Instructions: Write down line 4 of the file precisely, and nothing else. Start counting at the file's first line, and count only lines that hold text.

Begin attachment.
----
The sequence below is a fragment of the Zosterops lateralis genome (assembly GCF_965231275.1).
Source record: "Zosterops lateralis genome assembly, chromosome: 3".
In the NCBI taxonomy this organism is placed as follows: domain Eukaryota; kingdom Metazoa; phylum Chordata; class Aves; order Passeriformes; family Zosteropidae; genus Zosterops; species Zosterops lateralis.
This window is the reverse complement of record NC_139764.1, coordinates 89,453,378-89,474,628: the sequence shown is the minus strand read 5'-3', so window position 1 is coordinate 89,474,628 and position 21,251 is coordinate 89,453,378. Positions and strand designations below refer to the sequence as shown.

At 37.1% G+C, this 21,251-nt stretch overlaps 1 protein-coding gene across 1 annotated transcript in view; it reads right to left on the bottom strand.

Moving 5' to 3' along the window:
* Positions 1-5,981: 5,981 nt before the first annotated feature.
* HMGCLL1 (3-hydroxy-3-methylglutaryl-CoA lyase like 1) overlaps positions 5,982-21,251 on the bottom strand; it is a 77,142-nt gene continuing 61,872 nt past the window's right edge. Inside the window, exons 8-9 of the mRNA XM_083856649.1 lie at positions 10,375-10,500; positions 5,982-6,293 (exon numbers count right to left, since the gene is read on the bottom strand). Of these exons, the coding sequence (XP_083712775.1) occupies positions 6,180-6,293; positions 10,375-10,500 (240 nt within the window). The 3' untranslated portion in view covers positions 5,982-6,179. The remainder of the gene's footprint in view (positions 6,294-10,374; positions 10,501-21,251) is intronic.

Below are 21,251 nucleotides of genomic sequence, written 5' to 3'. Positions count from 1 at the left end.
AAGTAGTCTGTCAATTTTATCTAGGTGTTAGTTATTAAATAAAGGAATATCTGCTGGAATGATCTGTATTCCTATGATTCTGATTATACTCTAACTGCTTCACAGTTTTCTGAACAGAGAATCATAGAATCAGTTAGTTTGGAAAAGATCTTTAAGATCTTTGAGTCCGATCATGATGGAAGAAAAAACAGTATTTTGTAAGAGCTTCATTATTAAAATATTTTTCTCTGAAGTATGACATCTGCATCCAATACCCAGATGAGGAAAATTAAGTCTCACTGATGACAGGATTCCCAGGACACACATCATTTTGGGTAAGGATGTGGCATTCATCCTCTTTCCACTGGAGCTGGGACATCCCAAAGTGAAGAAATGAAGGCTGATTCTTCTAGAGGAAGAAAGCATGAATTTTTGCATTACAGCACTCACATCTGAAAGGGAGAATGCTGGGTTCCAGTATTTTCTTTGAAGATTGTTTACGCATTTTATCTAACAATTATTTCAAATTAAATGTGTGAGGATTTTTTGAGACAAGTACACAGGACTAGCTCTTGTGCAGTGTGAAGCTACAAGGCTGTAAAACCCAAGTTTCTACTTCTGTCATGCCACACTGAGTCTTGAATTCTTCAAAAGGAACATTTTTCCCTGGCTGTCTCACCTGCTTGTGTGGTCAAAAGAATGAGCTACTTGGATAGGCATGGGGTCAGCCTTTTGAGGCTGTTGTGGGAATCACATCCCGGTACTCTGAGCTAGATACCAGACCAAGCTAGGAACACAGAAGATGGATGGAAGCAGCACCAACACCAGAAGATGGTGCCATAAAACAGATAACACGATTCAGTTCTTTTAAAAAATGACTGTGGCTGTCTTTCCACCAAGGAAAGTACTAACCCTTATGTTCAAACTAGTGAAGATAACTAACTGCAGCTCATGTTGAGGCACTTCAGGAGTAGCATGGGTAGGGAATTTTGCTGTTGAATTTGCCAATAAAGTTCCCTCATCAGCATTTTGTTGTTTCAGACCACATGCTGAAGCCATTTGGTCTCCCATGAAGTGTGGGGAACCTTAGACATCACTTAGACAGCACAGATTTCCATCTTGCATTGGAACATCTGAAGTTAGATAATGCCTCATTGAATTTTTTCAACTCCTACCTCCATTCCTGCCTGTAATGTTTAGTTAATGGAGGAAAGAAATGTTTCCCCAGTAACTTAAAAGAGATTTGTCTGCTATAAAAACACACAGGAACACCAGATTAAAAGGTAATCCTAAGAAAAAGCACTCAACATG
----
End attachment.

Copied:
This window is the reverse complement of record NC_139764.1, coordinates 89,453,378-89,474,628: the sequence shown is the minus strand read 5'-3', so window position 1 is coordinate 89,474,628 and position 21,251 is coordinate 89,453,378. Positions and strand designations below refer to the sequence as shown.